In the past 30 years I have met hundreds of individuals who undertook to train people to use firearms or, more comprehensively, to deal with threatening situations. Some were excellent. Most were not. The ones that fell short, in my opinion, either never considered the following, or lost track of these ideas along the way:
1.) IT’S NOT ABOUT YOU.
This is “Rule Number One.” Your only concern is the students, the value to the students of the information and technique you are putting out, and whether the students are understanding the process. You are not there to impress anybody, sell anything, embellish your image, find a date or stroke your own ego. You are there to safely teach skills, impart knowledge and afford insight. Period. The training will suffer commensurate with how concerned you are about your personal interests. You have to get yourself out of the way.
2.) TEACHING FIREARMS IS A CALLING, NOT A BUSINESS.
Concern over making a firearms training program a commercial success carries with it pressure to compromise program content in order to sell courses. All of the common problems we have seen develop with private instruction programs (as distinct from agency programs) have been at least in part the result of economic pressure imposed when someone decides they need to make a profitable business out of teaching. This does not mean that one cannot have a quality training program in the context of a business; there are many who have made a living at it without compromising the training. What it does mean is one must be constantly aware of the potential adverse effects of economic pressure to recruit students.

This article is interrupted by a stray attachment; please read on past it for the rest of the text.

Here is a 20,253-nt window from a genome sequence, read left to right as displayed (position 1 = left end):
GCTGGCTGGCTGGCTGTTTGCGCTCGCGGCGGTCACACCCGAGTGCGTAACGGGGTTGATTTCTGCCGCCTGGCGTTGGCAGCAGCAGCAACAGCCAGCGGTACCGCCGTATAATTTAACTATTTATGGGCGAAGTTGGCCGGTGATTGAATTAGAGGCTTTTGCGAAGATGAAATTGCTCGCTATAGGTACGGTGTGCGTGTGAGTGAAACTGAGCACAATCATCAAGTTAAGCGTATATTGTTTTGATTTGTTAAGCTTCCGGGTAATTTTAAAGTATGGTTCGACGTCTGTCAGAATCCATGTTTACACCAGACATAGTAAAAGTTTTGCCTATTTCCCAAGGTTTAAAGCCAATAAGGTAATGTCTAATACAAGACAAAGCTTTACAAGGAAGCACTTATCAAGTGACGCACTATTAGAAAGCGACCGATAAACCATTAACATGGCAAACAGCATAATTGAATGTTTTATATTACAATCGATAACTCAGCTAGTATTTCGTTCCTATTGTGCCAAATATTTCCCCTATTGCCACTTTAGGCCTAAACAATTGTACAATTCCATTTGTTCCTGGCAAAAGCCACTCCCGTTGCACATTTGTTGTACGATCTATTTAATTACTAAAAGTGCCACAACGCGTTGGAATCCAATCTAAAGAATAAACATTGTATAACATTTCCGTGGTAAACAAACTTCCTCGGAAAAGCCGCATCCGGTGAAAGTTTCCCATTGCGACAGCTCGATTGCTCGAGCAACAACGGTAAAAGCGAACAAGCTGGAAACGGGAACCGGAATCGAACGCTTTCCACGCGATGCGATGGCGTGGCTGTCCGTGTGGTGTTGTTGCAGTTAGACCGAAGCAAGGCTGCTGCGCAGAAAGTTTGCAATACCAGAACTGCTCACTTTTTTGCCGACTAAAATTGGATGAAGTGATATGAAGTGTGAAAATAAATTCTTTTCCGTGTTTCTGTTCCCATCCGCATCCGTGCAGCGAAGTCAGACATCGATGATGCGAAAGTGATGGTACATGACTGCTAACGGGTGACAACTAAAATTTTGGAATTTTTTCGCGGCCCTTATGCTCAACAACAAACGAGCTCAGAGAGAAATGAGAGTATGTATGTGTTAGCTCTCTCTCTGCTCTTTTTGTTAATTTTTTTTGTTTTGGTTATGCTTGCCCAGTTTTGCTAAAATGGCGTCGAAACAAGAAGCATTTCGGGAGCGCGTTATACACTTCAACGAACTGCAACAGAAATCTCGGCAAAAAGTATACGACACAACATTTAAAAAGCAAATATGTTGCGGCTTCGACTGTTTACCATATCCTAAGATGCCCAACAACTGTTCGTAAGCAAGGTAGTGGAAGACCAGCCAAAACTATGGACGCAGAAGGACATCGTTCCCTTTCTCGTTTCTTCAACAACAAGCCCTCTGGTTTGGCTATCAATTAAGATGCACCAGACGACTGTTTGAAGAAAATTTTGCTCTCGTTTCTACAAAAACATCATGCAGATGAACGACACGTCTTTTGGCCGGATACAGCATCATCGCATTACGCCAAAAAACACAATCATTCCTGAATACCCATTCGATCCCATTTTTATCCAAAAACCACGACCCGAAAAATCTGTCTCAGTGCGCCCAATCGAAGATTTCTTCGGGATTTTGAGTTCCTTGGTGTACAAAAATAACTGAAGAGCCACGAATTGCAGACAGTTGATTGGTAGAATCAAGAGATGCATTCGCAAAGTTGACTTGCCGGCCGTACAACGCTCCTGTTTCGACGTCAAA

Examples of what goes wrong are: unrealistic claims about what might be accomplished in short periods of time; professing to have unique knowledge, or having “invented” “new” methods superior to anything that has come before; instituting high round counts or circus-like drills to entertain students, rather than achieve specific instructional objectives; failing to address poor student performance for fear that addressing deficiencies may cause students not to like you, and therefore not recommend the course to others; lying to students about their achievement in order to instill false confidence and sell the next course; relaxing safety standards in order to put students through exercises which fit students’ expectations, but for which the students are not sufficiently prepared; entering into cabals of service providers who agree to promote sales by talking each other up and everyone else down; using misleading images and theatrics in advertising.